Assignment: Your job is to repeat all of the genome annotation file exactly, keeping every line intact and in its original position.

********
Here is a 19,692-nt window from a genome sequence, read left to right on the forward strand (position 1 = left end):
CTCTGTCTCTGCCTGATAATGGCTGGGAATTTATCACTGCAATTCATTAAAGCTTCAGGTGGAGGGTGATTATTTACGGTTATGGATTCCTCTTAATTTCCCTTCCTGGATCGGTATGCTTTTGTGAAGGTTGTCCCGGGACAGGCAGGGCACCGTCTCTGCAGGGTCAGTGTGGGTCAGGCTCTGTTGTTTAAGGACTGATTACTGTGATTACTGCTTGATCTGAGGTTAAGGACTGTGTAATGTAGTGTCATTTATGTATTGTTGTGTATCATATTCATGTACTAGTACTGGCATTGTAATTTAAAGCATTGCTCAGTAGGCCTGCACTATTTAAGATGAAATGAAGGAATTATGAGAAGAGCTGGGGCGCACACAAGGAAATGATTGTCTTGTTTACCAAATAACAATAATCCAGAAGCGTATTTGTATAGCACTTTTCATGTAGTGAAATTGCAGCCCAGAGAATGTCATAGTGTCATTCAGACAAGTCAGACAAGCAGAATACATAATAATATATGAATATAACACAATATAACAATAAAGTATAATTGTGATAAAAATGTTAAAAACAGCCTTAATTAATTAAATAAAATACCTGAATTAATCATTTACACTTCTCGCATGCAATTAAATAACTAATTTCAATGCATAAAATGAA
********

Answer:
Here is a 19,692-nt window from a genome sequence, read left to right on the forward strand (position 1 = left end):
CTCTGTCTCTGCCTGATAATGGCTGGGAATTTATCACTGCAATTCATTAAAGCTTCAGGTGGAGGGTGATTATTTACGGTTATGGATTCCTCTTAATTTCCCTTCCTGGATCGGTATGCTTTTGTGAAGGTTGTCCCGGGACAGGCAGGGCACCGTCTCTGCAGGGTCAGTGTGGGTCAGGCTCTGTTGTTTAAGGACTGATTACTGTGATTACTGCTTGATCTGAGGTTAAGGACTGTGTAATGTAGTGTCATTTATGTATTGTTGTGTATCATATTCATGTACTAGTACTGGCATTGTAATTTAAAGCATTGCTCAGTAGGCCTGCACTATTTAAGATGAAATGAAGGAATTATGAGAAGAGCTGGGGCGCACACAAGGAAATGATTGTCTTGTTTACCAAATAACAATAATCCAGAAGCGTATTTGTATAGCACTTTTCATGTAGTGAAATTGCAGCCCAGAGAATGTCATAGTGTCATTCAGACAAGTCAGACAAGCAGAATACATAATAATATATGAATATAACACAATATAACAATAAAGTATAATTGTGATAAAAATGTTAAAAACAGCCTTAATTAATTAAATAAAATACCTGAATTAATCATTTACACTTCTCGCATGCAATTAAATAACTAATTTCAATGCATAAAATGAA